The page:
LSU coach Ed Orgeron has exhibited little patience with his kickers so far this season.
AP Photo/Scott Threlkeld
After Connor Culp put just one of his six kickoffs in the end zone against BYU, he was replaced by Cameron Gamble one week later against Chattanooga.
Following Jack Gonsoulin’s second miss of a field goal of 40 yards or less, he was benched in favor of Culp in the second quarter of the game against the Mocs.
When the Tigers open Southeastern Conference play against Mississippi State at Davis-Wade Stadium in Starkville on Saturday (6 p.m. Central/ESPN), there will be another change. Gonsoulin will return as the field goal kicker.
“There has been some extreme charting this week,” Culp said. “Kicking is mainly a numbers game. Who kicks the best during the week usually kicks in the games.”
According to coach Ed Orgeron, Gonsoulin made the most field goal tries during practice this week. Gonsoulin is 2-of-4 on field attempts with misses from 34 and 40 yards.
Culp made all four of extra point attempts in relief of Gonsoulin last week. He split a pair of field goal tries – missing from 47 yards and connecting from 45 yards. The 47-yarder was on line, but short. The 45-yarder barely got over the crossbar.
“I felt really good about the 47-yarder after the ball came off my foot,” Culp said. “I was kicking into a little bit of a headwind. The ball jumped up (into the air) quicker and it got caught up (in the wind). The fact that it fell short surprised me.
“We were 0-for-2 when I tried the one from 45. I just wanted to make sure that it went through. I didn’t care if it just snuck over the crossbar. Except for the one which was short, I did well on every kick.”
Culp admitted that he was not expecting to be replaced by Gamble on kickoffs. Now, Culp will be on the sidelines again this week. Orgeron said that he was not sure if Culp would even make the trip to Starkville.
Gamble had been LSU’s primary kickoff man for the past season and a half. Gamble had 14 touchbacks out of 63 kickoffs in 2016. Three of his kickoffs went out of bounds. When head coach Les Miles was fired, there was a philosophy change on kickoffs.
“It is so much better mentally not to have to kick the ball to a particular place,” Gamble said. I just have to kick it far enough to get a touchback. It was nice getting back out there last week. Nothing had changed. When I have a bad kick, I have to stay level-headed.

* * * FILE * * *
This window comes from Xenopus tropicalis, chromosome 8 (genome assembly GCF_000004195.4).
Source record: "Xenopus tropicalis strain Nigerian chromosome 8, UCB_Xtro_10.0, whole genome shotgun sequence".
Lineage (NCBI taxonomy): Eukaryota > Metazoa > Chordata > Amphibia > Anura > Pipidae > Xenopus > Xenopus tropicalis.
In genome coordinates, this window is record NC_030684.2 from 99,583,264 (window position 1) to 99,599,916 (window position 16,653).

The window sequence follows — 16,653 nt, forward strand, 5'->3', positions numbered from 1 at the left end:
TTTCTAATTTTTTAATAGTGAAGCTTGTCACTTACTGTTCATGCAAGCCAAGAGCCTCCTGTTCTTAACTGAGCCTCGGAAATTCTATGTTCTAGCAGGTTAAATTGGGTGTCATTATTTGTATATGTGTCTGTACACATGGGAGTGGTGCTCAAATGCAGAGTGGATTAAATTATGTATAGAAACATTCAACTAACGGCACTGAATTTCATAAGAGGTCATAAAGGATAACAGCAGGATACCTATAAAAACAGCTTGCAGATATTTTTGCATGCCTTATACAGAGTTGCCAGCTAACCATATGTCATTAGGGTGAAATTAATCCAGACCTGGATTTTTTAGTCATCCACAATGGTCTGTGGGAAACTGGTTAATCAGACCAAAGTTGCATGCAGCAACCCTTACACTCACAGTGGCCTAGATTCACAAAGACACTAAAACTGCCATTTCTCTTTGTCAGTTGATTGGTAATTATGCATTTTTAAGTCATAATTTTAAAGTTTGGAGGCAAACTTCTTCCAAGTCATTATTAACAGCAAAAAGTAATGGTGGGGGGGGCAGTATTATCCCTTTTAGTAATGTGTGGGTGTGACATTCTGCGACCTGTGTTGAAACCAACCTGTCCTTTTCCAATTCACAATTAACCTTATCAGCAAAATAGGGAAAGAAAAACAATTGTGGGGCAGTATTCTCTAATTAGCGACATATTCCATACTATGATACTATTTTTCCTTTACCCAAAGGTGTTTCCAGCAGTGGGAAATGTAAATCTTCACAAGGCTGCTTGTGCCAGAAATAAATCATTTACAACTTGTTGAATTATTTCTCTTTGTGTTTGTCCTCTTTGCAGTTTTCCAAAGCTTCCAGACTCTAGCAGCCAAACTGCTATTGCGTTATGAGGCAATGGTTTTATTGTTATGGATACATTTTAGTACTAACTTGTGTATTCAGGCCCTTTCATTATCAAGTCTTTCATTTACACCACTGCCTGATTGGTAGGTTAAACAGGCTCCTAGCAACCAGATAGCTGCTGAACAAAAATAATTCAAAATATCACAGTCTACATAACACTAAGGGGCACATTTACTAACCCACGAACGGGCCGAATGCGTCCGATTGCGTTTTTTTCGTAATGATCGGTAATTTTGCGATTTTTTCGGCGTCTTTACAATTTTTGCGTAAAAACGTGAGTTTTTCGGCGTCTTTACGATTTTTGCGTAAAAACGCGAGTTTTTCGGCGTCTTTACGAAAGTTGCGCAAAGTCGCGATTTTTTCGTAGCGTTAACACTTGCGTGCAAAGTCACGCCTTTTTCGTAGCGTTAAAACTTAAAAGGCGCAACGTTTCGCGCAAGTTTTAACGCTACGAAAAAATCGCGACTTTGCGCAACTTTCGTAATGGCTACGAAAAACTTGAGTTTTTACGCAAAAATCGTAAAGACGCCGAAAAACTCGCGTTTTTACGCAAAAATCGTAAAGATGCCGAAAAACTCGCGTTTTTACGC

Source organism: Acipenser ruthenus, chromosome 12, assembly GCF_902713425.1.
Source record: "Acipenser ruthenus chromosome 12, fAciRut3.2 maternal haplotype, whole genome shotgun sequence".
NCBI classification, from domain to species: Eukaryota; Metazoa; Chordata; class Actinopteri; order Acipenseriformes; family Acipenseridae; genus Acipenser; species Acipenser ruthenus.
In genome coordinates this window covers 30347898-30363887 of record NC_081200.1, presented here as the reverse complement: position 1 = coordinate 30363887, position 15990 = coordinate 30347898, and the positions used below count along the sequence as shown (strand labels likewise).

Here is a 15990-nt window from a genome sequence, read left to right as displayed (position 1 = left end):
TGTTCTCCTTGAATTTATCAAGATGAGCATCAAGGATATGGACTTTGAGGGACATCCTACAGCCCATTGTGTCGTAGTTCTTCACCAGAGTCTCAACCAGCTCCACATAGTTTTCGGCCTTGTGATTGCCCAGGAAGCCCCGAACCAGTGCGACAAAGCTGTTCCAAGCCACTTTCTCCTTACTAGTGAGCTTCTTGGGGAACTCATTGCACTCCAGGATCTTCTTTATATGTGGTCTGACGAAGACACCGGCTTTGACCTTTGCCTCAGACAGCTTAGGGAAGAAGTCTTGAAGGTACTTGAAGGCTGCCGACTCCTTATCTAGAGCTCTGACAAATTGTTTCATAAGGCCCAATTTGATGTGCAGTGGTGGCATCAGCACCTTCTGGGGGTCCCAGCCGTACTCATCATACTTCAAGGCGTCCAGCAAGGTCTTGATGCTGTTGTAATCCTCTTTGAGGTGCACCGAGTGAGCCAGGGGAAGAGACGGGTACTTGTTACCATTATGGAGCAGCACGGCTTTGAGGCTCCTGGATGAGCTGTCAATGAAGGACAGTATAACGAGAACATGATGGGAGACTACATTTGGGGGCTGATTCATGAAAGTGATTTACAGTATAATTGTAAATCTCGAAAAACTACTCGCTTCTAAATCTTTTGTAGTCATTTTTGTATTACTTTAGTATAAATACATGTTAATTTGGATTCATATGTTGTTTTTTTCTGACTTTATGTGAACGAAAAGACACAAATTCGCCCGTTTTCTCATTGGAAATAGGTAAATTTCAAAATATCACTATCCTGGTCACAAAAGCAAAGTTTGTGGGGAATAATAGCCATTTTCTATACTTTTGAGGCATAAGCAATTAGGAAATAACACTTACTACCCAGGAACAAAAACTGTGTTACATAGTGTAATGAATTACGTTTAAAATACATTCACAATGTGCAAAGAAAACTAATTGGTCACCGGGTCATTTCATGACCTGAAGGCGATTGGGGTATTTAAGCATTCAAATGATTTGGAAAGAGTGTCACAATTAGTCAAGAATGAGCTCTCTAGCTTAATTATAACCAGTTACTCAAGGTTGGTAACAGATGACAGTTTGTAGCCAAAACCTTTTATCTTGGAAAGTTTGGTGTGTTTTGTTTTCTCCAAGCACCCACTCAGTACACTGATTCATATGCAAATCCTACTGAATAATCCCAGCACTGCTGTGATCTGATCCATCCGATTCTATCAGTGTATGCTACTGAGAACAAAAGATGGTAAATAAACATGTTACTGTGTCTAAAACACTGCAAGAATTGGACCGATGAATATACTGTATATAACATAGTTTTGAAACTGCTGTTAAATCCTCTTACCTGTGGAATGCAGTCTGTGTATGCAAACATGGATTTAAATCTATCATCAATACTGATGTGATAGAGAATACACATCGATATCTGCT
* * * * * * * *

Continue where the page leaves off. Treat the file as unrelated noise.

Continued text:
“(Former LSU special teams coordinator) coach (Thomas) McGaughey told me that a kicker is like a sniper. You have one shot to get it right. If you don’t get it right, you hurt the team. Even if you miss your shot, it’s all about the next one.”
Gamble put three of his eight kickoffs against Chattanooga in the end zone. The Mocs did average almost 22 yards on the five kickoffs which were returned.
Fast facts about LSU
1. LSU has a 51-28-5 record in SEC openers. The Tigers have won nine of their last ten conference openers with the one loss coming against the Bulldogs in 2014. In the last ten years, LSU has played its first SEC game on the road six times. The Tigers won all six games – three times at Mississippi State, two times at Auburn and one time at Vanderbilt. The last time LSU lost a league-opening road game took place at Auburn in 2006.
2. The Tigers have a huge advantage in their series with Mississippi State. LSU has a 73-34-3 record against the Bulldogs. The Tigers have more victories against Mississippi State than any other opponent. LSU has 69 victories against Tulane. The Tigers have won 16 of their last 17 meetings between the teams with the one defeat occurring three years ago.
3. LSU is one of 11 teams without a turnover this season and one of eight teams without a turnover in two games. The Tigers defense has forced three turnovers – two interceptions by cornerback Greedy Williams and one interception by nickel back Kary Vincent.
4. Twenty true freshmen have played in the first two games – the most for any team in the country. Six ture freshmen have started a game – outside linebacker K’Lavon Chaisson, guards Saahdiq Charles and Ed Ingram, inside linebacker Tyler Taylor, safety Grant Delpit and Vincent.
5. Derrius Guice reached the 2,000-yard career rushing mark on 271 carries – the fewest by any running back in school history. Guice needs only ten rushing yards to move ahead of Domanick Davis into 14th place on the school’s all-time list. Guice trails LaBrandon Toefield, who is next on the chart, by 102 yards. Guice has 2,057 rushing yards.
6. Arden Key needs one sack to move into a tie with James Gilyard and Michael Brooks for tenth place on LSU’s career rankings. Key, who has 17 sacks, is 1½ sacks behind Tyson Jackson, who is No. 9 on the all-time rankings.
Fast facts about Mississippi State
1. Since the start of the 2014 season, the Bulldogs have more 500-yard games than any SEC team. Mississippi State has gained 500 yards 19 times in that span. Ole Miss is second with 16 games of at least 500 yards. LSU is No. 7 with nine 500-yard games.
2. The Bulldogs’ Dan Mullen, who is in his ninth season, is the second-longest tenured coach in school history. Allyn McKeen coached Mississippi State for ten seasons (1939-48). Mullen, who has a 63-42 record, needs three victories to tie McKeen for the second most in school history. Jackie Sherrill is No. 1 with 76 victories.